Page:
Pancreas and gallbladder agenesis in a newborn with semilobar holoprosencephaly, a case report
De Schepper, J
BMC Medical Genetics
© The Author(s). 2017. Open Access. This article is distributed under the terms of the Creative Commons Attribution 4.0 International License (http://creativecommons.org/licenses/by/4.0/), which permits unrestricted use, distribution, and reproduction in any medium, provided you give appropriate credit to the original author(s) and the source, provide a link to the Creative Commons license, and indicate if changes were made. The Creative Commons Public Domain Dedication waiver (http://creativecommons.org/publicdomain/zero/1.0/) applies to the data made available in this article, unless otherwise stated.
BACKGROUND: Pancreatic agenesis is an extremely rare cause of neonatal diabetes mellitus and has enabled the discovery of several key transcription factors essential for normal pancreas and beta cell development. CASE PRESENTATION: We report a case of a Caucasian female with complete pancreatic agenesis occurring together with semilobar holoprosencephaly (HPE), a more common brain developmental disorder. Clinical findings were later confirmed by autopsy, which also identified agenesis of the gallbladder. Although the sequences of a selected set of genes related to pancreas agenesis or HPE were wild-type, the patient's phenotype suggests a genetic defect that emerges early in embryonic development of brain, gallbladder and pancreas. CONCLUSIONS: Developmental defects of the pancreas and brain can occur together. Identifying the genetic defect may identify a novel key regulator in beta cell development.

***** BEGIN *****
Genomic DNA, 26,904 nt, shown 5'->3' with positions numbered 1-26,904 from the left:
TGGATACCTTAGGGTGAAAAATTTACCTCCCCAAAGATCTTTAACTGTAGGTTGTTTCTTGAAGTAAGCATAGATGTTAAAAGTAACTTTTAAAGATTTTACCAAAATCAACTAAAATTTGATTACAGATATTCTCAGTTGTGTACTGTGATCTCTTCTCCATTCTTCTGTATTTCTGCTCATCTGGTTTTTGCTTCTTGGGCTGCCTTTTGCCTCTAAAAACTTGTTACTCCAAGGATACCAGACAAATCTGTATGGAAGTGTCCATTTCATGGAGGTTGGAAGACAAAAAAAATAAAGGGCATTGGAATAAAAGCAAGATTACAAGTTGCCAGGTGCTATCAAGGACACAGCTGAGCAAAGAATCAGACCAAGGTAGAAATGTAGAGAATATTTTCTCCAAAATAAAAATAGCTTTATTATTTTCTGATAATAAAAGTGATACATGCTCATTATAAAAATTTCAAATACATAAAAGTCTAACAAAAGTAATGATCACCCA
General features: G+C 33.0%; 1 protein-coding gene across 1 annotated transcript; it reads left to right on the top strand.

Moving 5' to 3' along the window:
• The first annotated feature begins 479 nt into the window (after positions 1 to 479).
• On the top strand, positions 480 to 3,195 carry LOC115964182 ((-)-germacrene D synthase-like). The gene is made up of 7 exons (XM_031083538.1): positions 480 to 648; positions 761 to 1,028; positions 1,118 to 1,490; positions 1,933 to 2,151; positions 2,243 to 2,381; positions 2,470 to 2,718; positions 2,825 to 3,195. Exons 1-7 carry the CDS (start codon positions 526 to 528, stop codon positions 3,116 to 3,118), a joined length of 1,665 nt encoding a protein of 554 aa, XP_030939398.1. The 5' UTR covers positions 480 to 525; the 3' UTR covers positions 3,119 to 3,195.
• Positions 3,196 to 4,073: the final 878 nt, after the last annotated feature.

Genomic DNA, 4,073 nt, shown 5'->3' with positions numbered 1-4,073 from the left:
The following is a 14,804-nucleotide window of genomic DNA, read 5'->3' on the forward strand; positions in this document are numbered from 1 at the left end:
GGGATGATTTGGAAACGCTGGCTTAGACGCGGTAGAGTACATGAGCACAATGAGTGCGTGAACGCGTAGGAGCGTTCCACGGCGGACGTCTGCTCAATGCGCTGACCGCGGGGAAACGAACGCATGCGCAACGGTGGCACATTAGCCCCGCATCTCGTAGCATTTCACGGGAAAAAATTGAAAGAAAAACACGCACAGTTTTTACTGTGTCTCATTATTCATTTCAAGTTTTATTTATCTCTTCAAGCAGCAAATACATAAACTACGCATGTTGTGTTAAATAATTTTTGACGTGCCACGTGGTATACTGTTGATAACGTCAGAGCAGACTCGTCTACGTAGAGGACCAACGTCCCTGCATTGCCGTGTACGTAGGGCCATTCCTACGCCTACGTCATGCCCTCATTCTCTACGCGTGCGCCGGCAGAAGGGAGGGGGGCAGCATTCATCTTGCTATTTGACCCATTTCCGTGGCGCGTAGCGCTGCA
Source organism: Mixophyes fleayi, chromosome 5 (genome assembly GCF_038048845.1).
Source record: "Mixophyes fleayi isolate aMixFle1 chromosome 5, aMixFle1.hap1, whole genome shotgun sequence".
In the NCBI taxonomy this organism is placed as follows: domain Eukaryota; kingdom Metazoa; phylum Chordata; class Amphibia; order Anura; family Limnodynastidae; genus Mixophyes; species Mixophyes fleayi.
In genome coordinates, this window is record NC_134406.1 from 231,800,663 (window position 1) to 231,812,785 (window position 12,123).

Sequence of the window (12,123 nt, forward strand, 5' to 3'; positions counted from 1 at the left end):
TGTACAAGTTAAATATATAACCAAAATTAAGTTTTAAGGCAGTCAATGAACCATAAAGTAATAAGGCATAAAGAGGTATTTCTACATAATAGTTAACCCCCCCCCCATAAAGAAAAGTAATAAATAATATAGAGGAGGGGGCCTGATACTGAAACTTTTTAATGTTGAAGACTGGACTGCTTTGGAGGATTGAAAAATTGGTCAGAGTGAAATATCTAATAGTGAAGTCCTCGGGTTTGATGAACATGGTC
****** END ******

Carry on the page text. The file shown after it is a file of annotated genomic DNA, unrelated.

Financial support was from the Universitaire Stichting van België (RH), VUB Research Council (SRP35) (HH) and the Fund for Scientific Research Flanders (FWO) (G034613N) (HH). ATH is a Wellcome Trust Senior Investigator and an NIHR Senior Investigator.
This is the author accepted manuscript. The final version is available from BioMed Central via the DOI in this record.
Vol. 18, article 57
Place of publication